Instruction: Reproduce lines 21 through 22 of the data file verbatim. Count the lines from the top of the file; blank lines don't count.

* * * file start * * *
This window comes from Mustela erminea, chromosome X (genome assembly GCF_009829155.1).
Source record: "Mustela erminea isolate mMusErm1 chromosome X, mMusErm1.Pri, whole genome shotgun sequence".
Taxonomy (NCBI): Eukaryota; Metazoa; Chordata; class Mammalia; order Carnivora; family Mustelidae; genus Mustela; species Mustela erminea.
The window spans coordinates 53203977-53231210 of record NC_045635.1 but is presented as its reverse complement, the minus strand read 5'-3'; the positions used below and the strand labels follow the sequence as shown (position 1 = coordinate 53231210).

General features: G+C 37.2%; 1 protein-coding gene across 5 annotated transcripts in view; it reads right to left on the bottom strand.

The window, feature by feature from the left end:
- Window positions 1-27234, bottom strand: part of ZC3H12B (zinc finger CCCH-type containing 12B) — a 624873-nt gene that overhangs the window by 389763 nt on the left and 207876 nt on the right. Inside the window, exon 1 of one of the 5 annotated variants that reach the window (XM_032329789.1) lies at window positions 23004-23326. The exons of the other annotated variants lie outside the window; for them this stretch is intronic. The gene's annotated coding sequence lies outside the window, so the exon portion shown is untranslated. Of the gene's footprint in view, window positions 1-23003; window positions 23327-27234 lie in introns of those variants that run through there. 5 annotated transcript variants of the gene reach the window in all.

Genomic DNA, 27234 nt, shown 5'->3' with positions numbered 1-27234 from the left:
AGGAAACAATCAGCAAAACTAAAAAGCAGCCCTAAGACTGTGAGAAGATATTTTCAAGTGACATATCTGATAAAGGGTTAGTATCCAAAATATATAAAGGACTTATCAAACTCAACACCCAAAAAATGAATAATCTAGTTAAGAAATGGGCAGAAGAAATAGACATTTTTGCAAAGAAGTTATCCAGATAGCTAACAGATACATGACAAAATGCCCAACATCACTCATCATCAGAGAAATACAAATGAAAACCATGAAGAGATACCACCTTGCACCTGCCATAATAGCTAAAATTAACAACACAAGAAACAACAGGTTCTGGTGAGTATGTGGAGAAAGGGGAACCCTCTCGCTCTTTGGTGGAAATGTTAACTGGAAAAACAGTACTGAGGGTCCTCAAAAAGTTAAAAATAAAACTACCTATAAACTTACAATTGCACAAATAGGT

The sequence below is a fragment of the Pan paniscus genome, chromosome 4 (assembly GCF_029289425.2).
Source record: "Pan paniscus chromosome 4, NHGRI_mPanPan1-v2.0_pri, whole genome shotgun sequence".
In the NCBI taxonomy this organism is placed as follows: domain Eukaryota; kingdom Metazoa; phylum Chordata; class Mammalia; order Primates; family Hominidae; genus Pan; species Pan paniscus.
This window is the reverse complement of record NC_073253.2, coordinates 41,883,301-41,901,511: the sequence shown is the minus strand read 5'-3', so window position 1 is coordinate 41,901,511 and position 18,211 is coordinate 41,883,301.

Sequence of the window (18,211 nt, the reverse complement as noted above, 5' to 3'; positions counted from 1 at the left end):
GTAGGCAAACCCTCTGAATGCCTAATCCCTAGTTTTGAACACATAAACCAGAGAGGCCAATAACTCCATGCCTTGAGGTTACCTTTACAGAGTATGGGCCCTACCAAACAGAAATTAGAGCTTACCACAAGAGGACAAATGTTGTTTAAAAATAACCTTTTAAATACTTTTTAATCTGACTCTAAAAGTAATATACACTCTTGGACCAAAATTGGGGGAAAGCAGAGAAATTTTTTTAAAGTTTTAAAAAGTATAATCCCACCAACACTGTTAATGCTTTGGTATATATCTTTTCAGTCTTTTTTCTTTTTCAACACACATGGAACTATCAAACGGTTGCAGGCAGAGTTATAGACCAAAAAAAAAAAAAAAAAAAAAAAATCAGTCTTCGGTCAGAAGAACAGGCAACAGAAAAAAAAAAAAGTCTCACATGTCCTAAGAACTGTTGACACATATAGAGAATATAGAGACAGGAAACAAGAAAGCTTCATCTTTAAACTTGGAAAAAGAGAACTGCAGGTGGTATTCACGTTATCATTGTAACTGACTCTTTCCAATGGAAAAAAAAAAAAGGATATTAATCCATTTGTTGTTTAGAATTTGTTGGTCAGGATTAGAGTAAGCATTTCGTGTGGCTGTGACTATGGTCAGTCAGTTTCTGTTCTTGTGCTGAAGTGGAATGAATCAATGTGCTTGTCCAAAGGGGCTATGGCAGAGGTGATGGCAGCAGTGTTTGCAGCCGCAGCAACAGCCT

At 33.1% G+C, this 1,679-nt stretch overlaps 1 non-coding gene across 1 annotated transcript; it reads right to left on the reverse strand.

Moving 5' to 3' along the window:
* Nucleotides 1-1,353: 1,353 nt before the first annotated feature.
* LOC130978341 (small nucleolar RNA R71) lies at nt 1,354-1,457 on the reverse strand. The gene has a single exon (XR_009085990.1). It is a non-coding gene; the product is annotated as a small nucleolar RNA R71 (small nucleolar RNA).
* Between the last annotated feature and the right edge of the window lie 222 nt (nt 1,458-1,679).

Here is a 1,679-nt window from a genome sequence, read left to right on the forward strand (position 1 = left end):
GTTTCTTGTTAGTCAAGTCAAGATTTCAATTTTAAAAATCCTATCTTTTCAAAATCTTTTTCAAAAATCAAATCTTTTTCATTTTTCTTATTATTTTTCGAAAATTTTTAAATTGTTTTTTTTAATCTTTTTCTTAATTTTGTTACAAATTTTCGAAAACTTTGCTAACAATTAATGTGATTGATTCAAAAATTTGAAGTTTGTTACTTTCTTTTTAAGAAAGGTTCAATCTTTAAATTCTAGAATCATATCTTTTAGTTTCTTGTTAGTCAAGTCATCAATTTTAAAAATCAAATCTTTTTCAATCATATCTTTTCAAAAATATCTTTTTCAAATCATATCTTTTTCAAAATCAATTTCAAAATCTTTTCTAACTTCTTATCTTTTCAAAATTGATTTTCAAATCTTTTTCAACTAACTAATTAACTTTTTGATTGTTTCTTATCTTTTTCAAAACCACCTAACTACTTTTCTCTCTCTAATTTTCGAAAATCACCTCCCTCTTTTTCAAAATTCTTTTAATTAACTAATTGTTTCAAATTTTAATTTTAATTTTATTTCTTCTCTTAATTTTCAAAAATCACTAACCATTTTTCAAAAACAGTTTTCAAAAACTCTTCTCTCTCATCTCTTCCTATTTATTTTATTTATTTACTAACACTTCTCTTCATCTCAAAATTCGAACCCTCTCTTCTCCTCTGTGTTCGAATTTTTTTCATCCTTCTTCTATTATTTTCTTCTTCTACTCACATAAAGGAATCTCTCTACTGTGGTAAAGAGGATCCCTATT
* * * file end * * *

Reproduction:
Here is a 1,679-nt window from a genome sequence, read left to right on the forward strand (position 1 = left end):
GTTTCTTGTTAGTCAAGTCAAGATTTCAATTTTAAAAATCCTATCTTTTCAAAATCTTTTTCAAAAATCAAATCTTTTTCATTTTTCTTATTATTTTTCGAAAATTTTTAAATTGTTTTTTTTAATCTTTTTCTTAATTTTGTTACAAATTTTCGAAAACTTTGCTAACAATTAATGTGATTGATTCAAAAATTTGAAGTTTGTTACTTTCTTTTTAAGAAAGGTTCAATCTTTAAATTCTAGAATCATATCTTTTAGTTTCTTGTTAGTCAAGTCATCAATTTTAAAAATCAAATCTTTTTCAATCATATCTTTTCAAAAATATCTTTTTCAAATCATATCTTTTTCAAAATCAATTTCAAAATCTTTTCTAACTTCTTATCTTTTCAAAATTGATTTTCAAATCTTTTTCAACTAACTAATTAACTTTTTGATTGTTTCTTATCTTTTTCAAAACCACCTAACTACTTTTCTCTCTCTAATTTTCGAAAATCACCTCCCTCTTTTTCAAAATTCTTTTAATTAACTAATTGTTTCAAATTTTAATTTTAATTTTATTTCTTCTCTTAATTTTCAAAAATCACTAACCATTTTTCAAAAACAGTTTTCAAAAACTCTTCTCTCTCATCTCTTCCTATTTATTTTATTTATTTACTAACACTTCTCTTCATCTCAAAATTCGAACCCTCTCTTCTCCTCTGTGTTCGAATTTTTTTCATCCTTCTTCTATTATTTTCTTCTTCTACTCACATAAAGGAATCTCTCTACTGTGGTAAAGAGGATCCCTATT